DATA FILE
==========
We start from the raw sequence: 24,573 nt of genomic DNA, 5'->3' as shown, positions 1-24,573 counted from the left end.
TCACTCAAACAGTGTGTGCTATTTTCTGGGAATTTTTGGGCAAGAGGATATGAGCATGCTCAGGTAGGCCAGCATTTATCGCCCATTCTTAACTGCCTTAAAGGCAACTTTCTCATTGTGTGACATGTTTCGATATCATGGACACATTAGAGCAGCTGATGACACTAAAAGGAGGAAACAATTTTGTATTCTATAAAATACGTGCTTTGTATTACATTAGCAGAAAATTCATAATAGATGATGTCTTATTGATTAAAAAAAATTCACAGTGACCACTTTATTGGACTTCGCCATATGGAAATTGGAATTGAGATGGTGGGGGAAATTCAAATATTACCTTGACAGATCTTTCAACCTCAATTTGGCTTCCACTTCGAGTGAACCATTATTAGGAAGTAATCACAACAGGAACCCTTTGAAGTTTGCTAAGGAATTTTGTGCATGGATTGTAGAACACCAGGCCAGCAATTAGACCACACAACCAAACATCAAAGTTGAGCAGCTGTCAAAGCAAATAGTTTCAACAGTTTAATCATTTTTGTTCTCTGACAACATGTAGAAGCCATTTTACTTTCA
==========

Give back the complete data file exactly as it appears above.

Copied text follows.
We start from the raw sequence: 24,573 nt of genomic DNA, 5'->3' as shown, positions 1-24,573 counted from the left end.
TCACTCAAACAGTGTGTGCTATTTTCTGGGAATTTTTGGGCAAGAGGATATGAGCATGCTCAGGTAGGCCAGCATTTATCGCCCATTCTTAACTGCCTTAAAGGCAACTTTCTCATTGTGTGACATGTTTCGATATCATGGACACATTAGAGCAGCTGATGACACTAAAAGGAGGAAACAATTTTGTATTCTATAAAATACGTGCTTTGTATTACATTAGCAGAAAATTCATAATAGATGATGTCTTATTGATTAAAAAAAATTCACAGTGACCACTTTATTGGACTTCGCCATATGGAAATTGGAATTGAGATGGTGGGGGAAATTCAAATATTACCTTGACAGATCTTTCAACCTCAATTTGGCTTCCACTTCGAGTGAACCATTATTAGGAAGTAATCACAACAGGAACCCTTTGAAGTTTGCTAAGGAATTTTGTGCATGGATTGTAGAACACCAGGCCAGCAATTAGACCACACAACCAAACATCAAAGTTGAGCAGCTGTCAAAGCAAATAGTTTCAACAGTTTAATCATTTTTGTTCTCTGACAACATGTAGAAGCCATTTTACTTTCA